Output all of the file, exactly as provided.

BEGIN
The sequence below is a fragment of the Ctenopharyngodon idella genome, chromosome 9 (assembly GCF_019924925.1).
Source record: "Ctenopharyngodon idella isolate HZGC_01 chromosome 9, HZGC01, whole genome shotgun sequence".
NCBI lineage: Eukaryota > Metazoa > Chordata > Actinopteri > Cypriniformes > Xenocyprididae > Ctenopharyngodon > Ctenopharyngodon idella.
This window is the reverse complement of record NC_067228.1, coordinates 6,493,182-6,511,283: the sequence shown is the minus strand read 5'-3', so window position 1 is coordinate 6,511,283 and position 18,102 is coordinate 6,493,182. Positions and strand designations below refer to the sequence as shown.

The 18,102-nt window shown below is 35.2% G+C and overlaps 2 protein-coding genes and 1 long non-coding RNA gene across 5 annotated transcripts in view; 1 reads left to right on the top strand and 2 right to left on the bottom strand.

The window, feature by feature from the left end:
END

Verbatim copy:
The sequence below is a fragment of the Ctenopharyngodon idella genome, chromosome 9 (assembly GCF_019924925.1).
Source record: "Ctenopharyngodon idella isolate HZGC_01 chromosome 9, HZGC01, whole genome shotgun sequence".
NCBI lineage: Eukaryota > Metazoa > Chordata > Actinopteri > Cypriniformes > Xenocyprididae > Ctenopharyngodon > Ctenopharyngodon idella.
This window is the reverse complement of record NC_067228.1, coordinates 6,493,182-6,511,283: the sequence shown is the minus strand read 5'-3', so window position 1 is coordinate 6,511,283 and position 18,102 is coordinate 6,493,182. Positions and strand designations below refer to the sequence as shown.

The 18,102-nt window shown below is 35.2% G+C and overlaps 2 protein-coding genes and 1 long non-coding RNA gene across 5 annotated transcripts in view; 1 reads left to right on the top strand and 2 right to left on the bottom strand.

The window, feature by feature from the left end: